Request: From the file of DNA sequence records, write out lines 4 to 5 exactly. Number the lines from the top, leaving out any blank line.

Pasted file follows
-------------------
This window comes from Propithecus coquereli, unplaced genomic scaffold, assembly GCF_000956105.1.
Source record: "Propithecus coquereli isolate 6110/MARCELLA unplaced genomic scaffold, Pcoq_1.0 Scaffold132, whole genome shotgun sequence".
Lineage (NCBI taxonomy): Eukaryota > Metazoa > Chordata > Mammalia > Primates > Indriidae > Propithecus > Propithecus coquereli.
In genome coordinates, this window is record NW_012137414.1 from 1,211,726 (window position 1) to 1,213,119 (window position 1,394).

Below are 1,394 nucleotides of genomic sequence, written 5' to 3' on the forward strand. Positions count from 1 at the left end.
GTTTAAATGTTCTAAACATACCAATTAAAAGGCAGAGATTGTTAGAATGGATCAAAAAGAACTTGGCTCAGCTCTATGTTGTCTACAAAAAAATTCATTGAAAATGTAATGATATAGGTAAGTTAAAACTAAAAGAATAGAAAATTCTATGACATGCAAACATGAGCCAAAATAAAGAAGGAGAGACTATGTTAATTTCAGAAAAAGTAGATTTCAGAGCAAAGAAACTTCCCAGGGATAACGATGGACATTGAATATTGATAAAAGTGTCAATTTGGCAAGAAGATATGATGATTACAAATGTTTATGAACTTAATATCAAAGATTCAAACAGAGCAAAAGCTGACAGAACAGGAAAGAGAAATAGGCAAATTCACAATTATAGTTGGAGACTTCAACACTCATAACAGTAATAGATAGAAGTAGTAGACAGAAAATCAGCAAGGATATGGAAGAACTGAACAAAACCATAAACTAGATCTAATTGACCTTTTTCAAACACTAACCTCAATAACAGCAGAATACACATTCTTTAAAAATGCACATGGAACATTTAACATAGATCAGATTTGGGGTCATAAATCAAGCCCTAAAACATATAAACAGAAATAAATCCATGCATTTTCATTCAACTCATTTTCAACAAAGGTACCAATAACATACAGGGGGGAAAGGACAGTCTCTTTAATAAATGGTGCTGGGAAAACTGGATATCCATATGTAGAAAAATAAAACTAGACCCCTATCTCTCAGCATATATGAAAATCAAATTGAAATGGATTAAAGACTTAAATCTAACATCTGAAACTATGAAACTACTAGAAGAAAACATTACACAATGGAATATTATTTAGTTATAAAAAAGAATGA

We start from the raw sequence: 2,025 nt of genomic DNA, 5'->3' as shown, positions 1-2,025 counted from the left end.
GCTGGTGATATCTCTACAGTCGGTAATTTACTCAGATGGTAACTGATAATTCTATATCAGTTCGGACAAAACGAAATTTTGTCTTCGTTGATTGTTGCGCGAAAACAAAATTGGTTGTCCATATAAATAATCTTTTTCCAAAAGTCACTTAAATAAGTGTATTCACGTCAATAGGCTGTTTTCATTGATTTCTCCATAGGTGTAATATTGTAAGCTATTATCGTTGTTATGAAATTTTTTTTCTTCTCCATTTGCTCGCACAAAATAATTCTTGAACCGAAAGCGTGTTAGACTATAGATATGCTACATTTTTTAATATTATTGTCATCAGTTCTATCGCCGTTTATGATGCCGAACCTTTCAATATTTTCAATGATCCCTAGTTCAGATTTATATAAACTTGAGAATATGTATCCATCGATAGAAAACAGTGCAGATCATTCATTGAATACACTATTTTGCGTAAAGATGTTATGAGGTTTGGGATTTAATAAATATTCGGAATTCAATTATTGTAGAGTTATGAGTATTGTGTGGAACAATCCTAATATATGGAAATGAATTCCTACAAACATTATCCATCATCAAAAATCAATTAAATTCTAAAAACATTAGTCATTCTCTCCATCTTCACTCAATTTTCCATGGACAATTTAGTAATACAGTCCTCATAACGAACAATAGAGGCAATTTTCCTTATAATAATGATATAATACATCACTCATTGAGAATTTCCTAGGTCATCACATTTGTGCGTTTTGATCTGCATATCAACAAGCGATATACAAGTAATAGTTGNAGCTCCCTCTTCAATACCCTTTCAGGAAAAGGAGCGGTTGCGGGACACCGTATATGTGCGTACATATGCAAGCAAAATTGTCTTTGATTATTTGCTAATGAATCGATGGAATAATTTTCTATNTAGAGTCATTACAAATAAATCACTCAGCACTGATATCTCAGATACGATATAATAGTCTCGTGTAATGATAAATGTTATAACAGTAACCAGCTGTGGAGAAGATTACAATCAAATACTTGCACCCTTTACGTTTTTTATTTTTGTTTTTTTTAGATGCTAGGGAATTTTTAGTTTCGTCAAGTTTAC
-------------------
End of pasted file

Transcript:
In genome coordinates, this window is record NW_012137414.1 from 1,211,726 (window position 1) to 1,213,119 (window position 1,394).

Below are 1,394 nucleotides of genomic sequence, written 5' to 3' on the forward strand. Positions count from 1 at the left end.